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A Century of Sea Level Data and the Uk's 2013/14 Storm Surges: an Assessment of Extremes and Clustering Using the Newlyn Tide Gauge Record : Volume 11, Issue 4 (05/08/2014)

By Wadey, M. P.

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Book Id: WPLBN0004020799
Format Type: PDF Article :
File Size: Pages 34
Reproduction Date: 2015

Title: A Century of Sea Level Data and the Uk's 2013/14 Storm Surges: an Assessment of Extremes and Clustering Using the Newlyn Tide Gauge Record : Volume 11, Issue 4 (05/08/2014)  
Author: Wadey, M. P.
Volume: Vol. 11, Issue 4
Language: English
Subject: Science, Ocean, Science
Collections: Periodicals: Journal and Magazine Collection, Copernicus GmbH
Publication Date:
Publisher: Copernicus Gmbh, Göttingen, Germany
Member Page: Copernicus Publications


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Brown, J. M., Haigh, I. D., & Wadey, M. P. (2014). A Century of Sea Level Data and the Uk's 2013/14 Storm Surges: an Assessment of Extremes and Clustering Using the Newlyn Tide Gauge Record : Volume 11, Issue 4 (05/08/2014). Retrieved from

Description: Ocean and Earth Sciences, University of Southampton, National Oceanography Centre, UK. For the UK's longest and most complete sea level record (Newlyn), we assess extreme high water events and their temporal clustering; prompted by the 2013/2014 winter of flooding and storms. These are set into context against this almost 100 yr record. We define annual periods for which storm activity, tides and sea levels can be compared on a year-by-year basis. Amongst the storms and high tides which affected Newlyn the recent winter produced the largest recorded high water (3 February 2014) and five others above a 1 in 1 yr return period. The large magnitude of tide and mean sea level, and the close inter-event spacings (of large return period high waters), suggests that the 2013/2014 high water season may be considered the most extreme on record. However, storm and sea level events may be classified in different ways. For example in the context of sea level rise (which we calculate linearly as 1.81 ± 0.1 mm yr−1 from 1915 to 2014), a lower probability combination of surge and tide occurred on 29 January 1948, whilst 1995/1996 storm surge season saw the most high waters of ≥ 1 in 1 yr return period. We provide a basic categorisation of five types of high water cluster, ranging from consecutive tidal cycles to multiple years. The assessment is extended to other UK sites (with shorter sea level records and different tide-surge characteristics), which suggests 2013/2014 was extreme, although further work should assess clustering mechanisms and flood system memory.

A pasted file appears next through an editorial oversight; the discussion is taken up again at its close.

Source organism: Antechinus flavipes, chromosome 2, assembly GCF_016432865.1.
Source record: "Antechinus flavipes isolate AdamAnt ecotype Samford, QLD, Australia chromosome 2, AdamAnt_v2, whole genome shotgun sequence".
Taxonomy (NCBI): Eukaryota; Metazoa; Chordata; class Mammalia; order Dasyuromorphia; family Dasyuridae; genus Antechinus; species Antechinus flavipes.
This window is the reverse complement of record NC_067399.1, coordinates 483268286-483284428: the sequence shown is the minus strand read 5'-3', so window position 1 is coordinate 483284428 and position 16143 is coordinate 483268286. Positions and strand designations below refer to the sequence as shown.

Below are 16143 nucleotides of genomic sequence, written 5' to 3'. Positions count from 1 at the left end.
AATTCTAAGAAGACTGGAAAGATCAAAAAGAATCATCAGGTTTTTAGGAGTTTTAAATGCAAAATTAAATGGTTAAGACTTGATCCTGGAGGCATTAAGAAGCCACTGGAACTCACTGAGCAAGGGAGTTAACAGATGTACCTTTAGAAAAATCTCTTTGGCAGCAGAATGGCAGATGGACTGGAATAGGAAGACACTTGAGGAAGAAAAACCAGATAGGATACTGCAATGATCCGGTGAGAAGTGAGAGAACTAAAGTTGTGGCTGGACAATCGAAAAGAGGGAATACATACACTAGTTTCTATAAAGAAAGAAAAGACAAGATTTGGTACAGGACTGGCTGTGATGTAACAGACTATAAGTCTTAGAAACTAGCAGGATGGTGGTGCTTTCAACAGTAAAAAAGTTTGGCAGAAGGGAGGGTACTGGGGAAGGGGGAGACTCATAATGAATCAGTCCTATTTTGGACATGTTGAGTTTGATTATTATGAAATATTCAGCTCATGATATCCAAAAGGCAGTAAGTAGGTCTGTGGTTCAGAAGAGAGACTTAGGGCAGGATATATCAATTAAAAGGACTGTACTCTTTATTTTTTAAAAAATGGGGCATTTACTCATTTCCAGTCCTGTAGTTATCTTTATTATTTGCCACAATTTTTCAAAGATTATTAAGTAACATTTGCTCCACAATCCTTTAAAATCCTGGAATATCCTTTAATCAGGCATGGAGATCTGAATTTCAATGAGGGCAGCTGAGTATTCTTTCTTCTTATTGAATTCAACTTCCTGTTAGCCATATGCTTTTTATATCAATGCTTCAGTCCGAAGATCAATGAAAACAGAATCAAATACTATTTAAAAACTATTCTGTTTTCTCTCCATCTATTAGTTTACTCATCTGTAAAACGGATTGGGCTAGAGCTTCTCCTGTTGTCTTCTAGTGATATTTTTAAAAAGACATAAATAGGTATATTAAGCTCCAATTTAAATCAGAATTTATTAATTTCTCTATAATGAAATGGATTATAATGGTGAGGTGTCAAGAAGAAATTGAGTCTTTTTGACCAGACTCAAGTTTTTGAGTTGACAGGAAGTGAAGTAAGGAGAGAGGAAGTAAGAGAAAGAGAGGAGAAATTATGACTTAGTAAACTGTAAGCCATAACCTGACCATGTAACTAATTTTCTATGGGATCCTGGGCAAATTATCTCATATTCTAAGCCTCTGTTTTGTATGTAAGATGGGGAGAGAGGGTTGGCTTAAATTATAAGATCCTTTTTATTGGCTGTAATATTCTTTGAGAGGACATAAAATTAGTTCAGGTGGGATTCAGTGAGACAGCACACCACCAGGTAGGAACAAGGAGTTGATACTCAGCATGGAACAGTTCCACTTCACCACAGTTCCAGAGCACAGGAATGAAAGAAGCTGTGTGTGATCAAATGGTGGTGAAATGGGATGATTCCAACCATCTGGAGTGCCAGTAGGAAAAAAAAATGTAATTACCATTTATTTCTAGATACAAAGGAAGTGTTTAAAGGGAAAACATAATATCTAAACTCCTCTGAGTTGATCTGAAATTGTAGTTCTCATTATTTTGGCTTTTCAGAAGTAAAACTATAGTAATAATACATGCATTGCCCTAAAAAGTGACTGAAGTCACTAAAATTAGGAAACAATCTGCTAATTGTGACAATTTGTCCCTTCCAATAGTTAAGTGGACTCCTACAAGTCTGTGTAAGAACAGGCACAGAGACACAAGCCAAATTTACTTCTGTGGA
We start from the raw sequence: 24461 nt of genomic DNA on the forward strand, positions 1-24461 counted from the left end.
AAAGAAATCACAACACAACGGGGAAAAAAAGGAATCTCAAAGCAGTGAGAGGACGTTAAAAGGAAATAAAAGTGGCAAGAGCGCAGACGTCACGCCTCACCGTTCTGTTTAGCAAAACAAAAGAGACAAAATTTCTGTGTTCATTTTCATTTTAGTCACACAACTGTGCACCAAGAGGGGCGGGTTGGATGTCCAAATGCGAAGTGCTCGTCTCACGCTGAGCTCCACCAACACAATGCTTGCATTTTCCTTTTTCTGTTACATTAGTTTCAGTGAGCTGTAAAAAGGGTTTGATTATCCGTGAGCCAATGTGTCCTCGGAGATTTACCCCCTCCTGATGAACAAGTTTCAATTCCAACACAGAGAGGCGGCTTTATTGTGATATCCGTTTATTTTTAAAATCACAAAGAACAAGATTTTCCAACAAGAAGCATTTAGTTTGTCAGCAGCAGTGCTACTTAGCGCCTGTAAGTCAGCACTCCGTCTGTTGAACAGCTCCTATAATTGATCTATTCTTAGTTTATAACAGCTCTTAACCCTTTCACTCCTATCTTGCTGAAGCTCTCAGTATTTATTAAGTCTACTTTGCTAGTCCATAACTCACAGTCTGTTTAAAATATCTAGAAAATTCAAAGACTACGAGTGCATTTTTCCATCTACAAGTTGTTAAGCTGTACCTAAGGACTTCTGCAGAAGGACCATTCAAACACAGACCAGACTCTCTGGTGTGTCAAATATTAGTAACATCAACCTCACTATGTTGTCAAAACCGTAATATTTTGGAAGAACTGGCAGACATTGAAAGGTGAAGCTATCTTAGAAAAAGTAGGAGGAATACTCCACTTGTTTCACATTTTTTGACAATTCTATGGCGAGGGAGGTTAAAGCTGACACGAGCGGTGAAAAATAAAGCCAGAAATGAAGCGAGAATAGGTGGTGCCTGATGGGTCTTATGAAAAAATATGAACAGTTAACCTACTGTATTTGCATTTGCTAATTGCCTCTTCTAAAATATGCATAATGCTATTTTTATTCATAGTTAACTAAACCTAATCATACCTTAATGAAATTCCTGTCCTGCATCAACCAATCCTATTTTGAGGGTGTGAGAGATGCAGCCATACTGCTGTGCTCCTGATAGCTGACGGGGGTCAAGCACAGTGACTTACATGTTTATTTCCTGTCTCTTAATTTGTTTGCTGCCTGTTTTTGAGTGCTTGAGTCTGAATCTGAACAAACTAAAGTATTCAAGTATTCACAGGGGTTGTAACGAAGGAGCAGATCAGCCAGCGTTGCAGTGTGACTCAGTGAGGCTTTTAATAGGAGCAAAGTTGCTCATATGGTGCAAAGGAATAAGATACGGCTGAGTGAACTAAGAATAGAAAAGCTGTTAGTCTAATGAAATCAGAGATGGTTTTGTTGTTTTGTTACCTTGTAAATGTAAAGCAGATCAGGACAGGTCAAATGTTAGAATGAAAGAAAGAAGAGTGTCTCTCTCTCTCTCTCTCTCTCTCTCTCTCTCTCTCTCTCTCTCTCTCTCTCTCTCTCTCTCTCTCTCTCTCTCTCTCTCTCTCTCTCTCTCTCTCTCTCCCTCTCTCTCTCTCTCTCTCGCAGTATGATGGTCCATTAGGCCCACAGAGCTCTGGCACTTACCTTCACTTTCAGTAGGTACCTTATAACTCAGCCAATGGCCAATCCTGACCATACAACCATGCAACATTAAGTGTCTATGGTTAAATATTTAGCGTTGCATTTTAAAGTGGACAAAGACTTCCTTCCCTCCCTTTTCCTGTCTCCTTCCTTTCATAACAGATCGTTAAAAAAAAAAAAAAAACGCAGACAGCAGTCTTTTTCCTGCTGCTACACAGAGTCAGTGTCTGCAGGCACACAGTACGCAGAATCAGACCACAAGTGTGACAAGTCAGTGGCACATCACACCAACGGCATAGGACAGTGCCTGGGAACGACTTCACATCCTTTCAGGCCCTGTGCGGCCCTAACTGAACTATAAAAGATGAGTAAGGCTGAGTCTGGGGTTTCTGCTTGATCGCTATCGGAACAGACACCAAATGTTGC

A century of sea level data and the UK's 2013/14 storm surges: an assessment of extremes and clustering using the Newlyn tide gauge record

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